She is the granddaughter of late actress and Sheriff of Mumbai, Usha Kiran, and the niece of Tanvi Azmi so it’s not surprising to see Saiyami Kher as a contemporary Sahibaan in Rakeysh Omprakash Mehra’s upcoming romance Mirzya. What is a surprise is that this girl grew up without stars in her eyes, far away from Mumbai’s glam sham, in small town Nashik where entertainment meant climbing mountains, swimming in lakes and being one with nature.
Saiyami returned to Mumbai for her graduation and was persuaded by family friend Sameera Reddy to get some pictures clicked which landed her some modelling jobs. In her last year of college she featured in the Kingfisher calendar, and though she has yet to see that calendar, she was surprised by a call from Mehra. She was ecstatic. “For me Rang De Basanti was a cult film which changed Indian cinema and Rakeysh sir is not just a fantastic maker but an even better human being,” raves the debutante even though it took six months and around 10 screen tests before she landed the coveted role. “Eventually it was down to another girl and me. Rakeysh sir sent us to Delhi for acting workshops and training in horse riding. Those three months changed me for life. Till the last day I wasn’t sure if I would land the role but it no longer mattered. If I did, it’d be fantastic, if not it was still fantastic because I had learnt so much,” she says, recalling that when she finally got the script she touched it reverently. “It had the names of Rakeysh sir and Gulzar saab who’s written the story. To be associated with such icons was a thrill but also a huge responsibility.”
When her mother Uttara and sister Saunskruti learnt about her big break they were crying, but Saiyami, in keeping with her Sanskritised name, was remarkably composed, holding back the tears till the last day of the shoot in Ladakh when she was too choked to give a little speech. “Rakeysh sir was in a similar space. Besides my atya’s (Tanvi) family, I’ve been really close to Rakeysh sir’s. He was always the calmest person on the sets, didn’t speak much but said a lot in a few words and has spoilt me with his pampering. He has so many stories to tell and I want to be a part of every film he does. Once, when he narrated one of a 60-yearold lady, I told him to wait till I was 60 to make it,” she laughs. Even though her debut film is drawn from the Mirza-Sahibaan love legend, Saiyami reveals that her director instructed her not to go into details of the folklore because their story was more contemporary and about today’s generation. The only common factor for her was that like her reel life avatar, Saiyami also believes when you give your heart to someone, you don’t stop loving him or her no matter what transpires. “You don’t fall in love with the end result in mind,” she reasons. Fortunately for her the only heartbreak she has been through has been on screen.
So what are her thoughts on her co-star, Harshvardhan Kapoor? Saiyami reveals that Harsh is a really private person but they hit it off from day one and after spending a lot of time together through the six months of auditions, they were able to slip into their characters easily. “He has the most expressive eyes and a phenomenal knowledge of world cinema. He is like a walking-talking encyclopedia and was my teacher since I’m more into Indian films,” she says. Prod her on her grandmother, Usha Kiran’s films, Kabuliwala, Patita, Daag and Badbaan, and Saiyami admits that she hasn’t seen too many of her early films because till the ninth standard her parents kept her away from films and her grandmother was just her ajoba and not an actress. “It’s only in the last four-five years that I have started watching her later films, like Bawarchi and Chupke Chupke and some of her Marathi films like Kanyadaan. I was blown away. If I’ve got even five per cent of my grandmother, atya and Shabana maasi’s genes, I’ll do good here,” she smiles, pointing out that her USP is that she doesn’t shy away from hard work and will do whatever it takes to get there.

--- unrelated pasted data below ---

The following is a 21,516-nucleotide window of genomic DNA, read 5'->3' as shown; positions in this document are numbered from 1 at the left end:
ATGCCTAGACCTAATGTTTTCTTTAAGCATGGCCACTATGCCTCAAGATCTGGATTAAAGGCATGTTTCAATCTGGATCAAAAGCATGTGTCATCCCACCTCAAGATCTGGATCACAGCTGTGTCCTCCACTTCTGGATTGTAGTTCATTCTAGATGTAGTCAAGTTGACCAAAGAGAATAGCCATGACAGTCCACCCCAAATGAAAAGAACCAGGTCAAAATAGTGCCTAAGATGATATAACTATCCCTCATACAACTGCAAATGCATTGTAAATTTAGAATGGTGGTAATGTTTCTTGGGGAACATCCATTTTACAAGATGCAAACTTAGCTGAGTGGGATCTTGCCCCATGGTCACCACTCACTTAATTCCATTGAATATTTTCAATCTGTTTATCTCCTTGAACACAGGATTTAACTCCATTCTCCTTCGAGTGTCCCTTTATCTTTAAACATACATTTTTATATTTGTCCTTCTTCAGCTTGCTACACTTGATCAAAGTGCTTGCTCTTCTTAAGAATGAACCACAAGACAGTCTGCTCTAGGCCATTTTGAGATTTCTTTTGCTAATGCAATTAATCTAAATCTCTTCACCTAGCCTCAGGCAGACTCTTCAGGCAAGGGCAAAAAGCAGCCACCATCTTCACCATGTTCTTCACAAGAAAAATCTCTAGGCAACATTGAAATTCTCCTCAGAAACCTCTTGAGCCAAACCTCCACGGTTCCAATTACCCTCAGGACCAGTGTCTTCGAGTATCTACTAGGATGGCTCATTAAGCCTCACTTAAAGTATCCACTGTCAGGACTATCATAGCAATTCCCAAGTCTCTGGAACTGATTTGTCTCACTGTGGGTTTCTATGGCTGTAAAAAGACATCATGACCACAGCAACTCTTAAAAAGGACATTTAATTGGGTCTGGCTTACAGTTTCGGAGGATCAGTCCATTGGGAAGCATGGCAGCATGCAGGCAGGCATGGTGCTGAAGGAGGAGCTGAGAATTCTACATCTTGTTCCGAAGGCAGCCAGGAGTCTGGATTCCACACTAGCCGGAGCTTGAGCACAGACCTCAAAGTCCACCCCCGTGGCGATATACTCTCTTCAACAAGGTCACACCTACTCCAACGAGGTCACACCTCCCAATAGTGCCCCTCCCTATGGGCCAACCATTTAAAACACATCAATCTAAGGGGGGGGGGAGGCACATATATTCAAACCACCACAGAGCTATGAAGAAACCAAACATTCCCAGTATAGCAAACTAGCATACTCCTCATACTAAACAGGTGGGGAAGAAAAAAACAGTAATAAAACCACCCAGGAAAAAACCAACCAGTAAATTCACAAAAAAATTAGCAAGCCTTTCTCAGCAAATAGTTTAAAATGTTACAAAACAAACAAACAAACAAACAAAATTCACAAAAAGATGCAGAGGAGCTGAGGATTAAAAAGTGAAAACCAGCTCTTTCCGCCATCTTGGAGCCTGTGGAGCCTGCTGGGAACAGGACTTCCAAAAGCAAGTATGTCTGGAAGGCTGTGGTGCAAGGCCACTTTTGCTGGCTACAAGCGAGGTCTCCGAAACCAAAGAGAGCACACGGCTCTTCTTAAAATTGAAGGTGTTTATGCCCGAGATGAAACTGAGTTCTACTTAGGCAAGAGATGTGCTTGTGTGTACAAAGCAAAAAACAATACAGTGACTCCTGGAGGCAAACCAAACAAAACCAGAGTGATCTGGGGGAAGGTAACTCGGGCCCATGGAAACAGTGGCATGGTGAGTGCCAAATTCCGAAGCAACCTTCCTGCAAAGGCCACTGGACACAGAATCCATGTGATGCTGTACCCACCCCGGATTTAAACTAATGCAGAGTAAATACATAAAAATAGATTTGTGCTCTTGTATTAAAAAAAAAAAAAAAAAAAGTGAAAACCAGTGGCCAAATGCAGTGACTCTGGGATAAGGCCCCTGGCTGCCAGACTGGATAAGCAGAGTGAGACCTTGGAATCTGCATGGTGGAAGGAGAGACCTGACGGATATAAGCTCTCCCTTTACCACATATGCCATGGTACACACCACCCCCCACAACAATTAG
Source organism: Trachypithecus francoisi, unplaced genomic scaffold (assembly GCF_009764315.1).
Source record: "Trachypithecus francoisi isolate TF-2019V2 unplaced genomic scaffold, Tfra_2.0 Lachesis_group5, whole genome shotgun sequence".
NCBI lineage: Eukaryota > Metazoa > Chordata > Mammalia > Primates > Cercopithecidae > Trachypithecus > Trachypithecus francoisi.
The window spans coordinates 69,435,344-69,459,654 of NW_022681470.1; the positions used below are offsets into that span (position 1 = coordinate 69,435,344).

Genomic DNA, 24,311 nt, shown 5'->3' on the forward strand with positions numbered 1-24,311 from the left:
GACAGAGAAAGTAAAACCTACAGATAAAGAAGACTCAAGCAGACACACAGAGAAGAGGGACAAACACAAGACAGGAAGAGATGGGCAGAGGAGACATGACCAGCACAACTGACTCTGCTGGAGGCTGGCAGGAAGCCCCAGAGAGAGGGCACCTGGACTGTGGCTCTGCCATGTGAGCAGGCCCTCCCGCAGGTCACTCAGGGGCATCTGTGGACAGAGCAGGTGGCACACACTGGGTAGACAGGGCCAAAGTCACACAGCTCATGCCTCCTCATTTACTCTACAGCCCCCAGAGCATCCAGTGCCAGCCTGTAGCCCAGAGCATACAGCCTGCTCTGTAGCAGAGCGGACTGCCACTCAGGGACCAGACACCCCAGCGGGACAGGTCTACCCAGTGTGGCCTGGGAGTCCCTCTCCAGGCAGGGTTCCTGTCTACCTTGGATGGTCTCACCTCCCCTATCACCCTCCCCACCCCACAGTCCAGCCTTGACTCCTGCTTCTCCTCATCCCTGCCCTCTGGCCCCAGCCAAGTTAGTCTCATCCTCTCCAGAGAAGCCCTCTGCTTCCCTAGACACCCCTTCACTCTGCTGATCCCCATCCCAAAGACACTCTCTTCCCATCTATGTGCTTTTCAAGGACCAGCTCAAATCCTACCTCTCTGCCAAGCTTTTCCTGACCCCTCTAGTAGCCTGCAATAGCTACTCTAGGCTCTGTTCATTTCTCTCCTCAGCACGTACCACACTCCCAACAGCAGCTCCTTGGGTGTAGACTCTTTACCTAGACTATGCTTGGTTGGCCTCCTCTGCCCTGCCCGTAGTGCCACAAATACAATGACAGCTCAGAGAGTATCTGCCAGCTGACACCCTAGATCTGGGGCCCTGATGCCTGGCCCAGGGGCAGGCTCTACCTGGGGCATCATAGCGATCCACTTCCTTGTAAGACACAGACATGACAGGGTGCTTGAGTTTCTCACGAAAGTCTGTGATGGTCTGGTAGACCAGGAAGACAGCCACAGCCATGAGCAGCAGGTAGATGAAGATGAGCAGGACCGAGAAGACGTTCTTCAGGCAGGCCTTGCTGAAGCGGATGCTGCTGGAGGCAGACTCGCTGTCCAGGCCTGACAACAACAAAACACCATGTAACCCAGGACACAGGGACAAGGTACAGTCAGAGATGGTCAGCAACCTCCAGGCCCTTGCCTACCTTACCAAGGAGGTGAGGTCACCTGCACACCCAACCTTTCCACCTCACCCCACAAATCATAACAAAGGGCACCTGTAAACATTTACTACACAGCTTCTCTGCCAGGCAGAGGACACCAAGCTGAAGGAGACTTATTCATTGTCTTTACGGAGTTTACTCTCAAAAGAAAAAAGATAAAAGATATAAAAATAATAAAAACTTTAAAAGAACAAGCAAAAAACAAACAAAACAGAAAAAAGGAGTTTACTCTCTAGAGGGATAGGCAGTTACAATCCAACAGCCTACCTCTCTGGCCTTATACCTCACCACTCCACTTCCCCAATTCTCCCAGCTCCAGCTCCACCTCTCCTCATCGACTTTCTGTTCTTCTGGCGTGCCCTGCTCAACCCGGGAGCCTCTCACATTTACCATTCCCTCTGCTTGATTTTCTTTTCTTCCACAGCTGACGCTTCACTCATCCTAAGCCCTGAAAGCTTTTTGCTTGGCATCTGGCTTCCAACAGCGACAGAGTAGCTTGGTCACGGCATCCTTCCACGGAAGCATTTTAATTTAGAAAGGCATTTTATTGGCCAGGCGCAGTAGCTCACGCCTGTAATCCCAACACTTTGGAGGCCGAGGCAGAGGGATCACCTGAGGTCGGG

“The tougher it is, the more I like it. And though it’s wonderful being surrounded by people acclaimed in their craft, I like doing things on my own.” Even though acting wasn’t a childhood dream, Saiyami has learnt that she loves being in front of the camera and can’t see herself doing anything else now. She’s been meeting a lot of people but isn’t close to signing anything yet. “I was waiting for Mani sir’s (Ratnam) Tamil-Telugu film to start but it’s got delayed. Soon after I wrapped up Mirzya I got a call from his office and before I knew it, I was in. After Rakeysh sir and Mani sir, it could only be (Steven) Spielberg next,” she laughs, quick to add that there are makers like Imtiaz Ali, Aanand L Rai, Rajkumar Hirani and Zoya Akhtar she’d give an arm and a leg to work with. “I keep joking with Zoya to at least make me a tree in one of her films. I want to be like my idol, Mr Bachchan (Amitabh), who even after three decades is still the most punctual, passionate and humble actor in showbiz despite being the biggest superstar.”